Anthony Lane takes it to J.J. Abrams in his review of "Star Trek":
(Abrams) is less of a creator than a re-creator, toiling to reboot old myths and tropes that feel overloaded or fried. He is the perfect purveyor of fictions to a generation so easily and instinctively jaded that what it craves, above all, is a storyteller who -- with or without artistic personality, and regardless of any urge to provoke our thoughts or trouble our easy dreams -- will never jade.
Does Abrams lack a vision as a director? Is he just a repackager of familiar ideas? I suppose those are good questions. I do think, based on "Mission: Impossible III" and "Lost" pilot, that he has a Spielbergian knack for action-movie pacing and humor.
One thing that bothers me about Abrams is that the creator of "Felicity" is seemingly incapable of making a film that does not include any chick-flick elements, for lack of a better term.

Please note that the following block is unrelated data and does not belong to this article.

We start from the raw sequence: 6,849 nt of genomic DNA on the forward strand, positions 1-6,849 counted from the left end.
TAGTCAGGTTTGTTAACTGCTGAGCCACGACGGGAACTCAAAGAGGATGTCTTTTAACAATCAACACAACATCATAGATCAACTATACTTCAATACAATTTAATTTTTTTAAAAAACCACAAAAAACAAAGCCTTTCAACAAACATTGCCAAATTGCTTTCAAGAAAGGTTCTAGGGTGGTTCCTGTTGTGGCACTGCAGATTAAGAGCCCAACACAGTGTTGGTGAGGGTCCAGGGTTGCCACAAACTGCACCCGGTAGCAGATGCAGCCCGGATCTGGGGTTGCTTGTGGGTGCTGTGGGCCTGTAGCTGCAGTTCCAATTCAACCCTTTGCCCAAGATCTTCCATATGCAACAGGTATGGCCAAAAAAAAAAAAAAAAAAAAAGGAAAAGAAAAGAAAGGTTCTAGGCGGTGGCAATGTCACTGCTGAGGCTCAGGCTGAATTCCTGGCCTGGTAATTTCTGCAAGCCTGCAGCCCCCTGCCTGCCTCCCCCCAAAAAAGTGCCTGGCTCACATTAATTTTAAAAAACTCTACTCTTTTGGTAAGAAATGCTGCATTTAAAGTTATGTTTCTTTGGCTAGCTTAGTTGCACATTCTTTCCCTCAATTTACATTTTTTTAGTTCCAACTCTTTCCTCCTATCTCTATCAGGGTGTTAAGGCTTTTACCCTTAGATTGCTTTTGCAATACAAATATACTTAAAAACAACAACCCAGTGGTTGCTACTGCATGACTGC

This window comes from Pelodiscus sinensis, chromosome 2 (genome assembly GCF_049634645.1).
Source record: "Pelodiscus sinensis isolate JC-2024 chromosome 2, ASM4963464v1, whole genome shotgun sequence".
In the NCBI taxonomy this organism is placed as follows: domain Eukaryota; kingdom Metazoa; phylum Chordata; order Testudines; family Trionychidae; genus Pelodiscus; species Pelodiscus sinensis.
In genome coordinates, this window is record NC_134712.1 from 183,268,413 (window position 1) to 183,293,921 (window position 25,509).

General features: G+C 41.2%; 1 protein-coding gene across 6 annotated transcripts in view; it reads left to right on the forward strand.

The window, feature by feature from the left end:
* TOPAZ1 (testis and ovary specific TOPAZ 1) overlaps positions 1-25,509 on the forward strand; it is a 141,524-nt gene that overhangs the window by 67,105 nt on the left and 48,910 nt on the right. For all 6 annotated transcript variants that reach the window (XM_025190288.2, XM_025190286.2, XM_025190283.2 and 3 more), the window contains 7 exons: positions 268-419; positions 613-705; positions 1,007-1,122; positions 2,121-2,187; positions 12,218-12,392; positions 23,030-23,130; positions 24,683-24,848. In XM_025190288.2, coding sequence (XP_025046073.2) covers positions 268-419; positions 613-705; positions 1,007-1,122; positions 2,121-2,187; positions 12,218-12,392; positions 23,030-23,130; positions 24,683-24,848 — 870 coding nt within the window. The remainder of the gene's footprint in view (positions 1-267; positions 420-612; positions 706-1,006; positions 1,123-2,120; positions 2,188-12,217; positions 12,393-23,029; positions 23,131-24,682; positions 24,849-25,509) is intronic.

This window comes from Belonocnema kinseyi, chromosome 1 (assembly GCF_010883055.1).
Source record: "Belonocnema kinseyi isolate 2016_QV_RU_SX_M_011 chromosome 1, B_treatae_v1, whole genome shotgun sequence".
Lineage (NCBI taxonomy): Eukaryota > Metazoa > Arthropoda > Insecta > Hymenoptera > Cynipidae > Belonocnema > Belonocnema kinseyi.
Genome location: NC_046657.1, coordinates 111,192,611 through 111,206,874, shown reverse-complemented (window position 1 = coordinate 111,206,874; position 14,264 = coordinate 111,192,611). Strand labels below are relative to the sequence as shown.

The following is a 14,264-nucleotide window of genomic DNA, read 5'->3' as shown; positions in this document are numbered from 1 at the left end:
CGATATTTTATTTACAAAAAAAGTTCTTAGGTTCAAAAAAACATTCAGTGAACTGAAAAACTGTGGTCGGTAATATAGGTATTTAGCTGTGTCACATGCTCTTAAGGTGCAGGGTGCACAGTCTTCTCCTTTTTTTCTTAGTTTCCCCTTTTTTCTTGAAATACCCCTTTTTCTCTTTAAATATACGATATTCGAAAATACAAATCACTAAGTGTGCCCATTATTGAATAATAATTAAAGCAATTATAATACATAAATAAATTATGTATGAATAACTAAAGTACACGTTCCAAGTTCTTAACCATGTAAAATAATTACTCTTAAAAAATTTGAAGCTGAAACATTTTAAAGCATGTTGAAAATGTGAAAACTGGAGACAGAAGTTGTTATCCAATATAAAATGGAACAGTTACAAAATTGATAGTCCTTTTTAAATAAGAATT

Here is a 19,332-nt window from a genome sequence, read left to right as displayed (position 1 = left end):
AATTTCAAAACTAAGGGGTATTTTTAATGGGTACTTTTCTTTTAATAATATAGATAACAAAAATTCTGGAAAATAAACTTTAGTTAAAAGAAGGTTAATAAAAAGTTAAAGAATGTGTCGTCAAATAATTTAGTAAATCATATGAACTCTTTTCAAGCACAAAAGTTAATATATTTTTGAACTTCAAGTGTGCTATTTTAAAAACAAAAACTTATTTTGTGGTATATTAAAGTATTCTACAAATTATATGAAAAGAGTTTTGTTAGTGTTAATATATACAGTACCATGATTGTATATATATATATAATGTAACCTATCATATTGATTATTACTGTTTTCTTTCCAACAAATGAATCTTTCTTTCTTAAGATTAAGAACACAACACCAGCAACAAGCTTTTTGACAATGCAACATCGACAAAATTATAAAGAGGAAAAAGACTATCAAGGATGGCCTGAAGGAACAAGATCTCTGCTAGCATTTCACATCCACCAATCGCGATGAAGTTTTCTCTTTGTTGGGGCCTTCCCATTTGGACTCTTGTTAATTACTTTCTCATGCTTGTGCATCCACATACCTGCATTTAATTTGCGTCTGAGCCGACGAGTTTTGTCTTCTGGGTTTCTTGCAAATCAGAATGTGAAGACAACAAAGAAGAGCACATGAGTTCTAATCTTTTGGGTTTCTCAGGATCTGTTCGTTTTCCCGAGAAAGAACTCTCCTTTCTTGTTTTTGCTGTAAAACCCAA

In "Mission: Impossible," Tom Cruise and Ving Rhames find time to talk about personal relationships while tunneling through the Vatican on an impossibly complex and difficult mission to abduct the villain played by Philip Seymour Hoffman. Reviews of "Cloverfield," which Abrams produced, indicated that the doomed young protagonists engaged in hipster-ironic romantic conversations on the way to their deaths.
And "Star Trek" was plagued by something similarly annoying during an early battle scene, according to Lane:
In the midst of this, the doting parents find time, over the airwaves, to have one of those “No, darling, what would you like to call the baby?” conversations that bring so much joy to interstellar couples everywhere.
Abrams has a way with dialogue, generally, but sometimes it's too cute by half. Regardless, he's a talented guy. I think it's too early at this point to write him off as a derivative pop confectioner.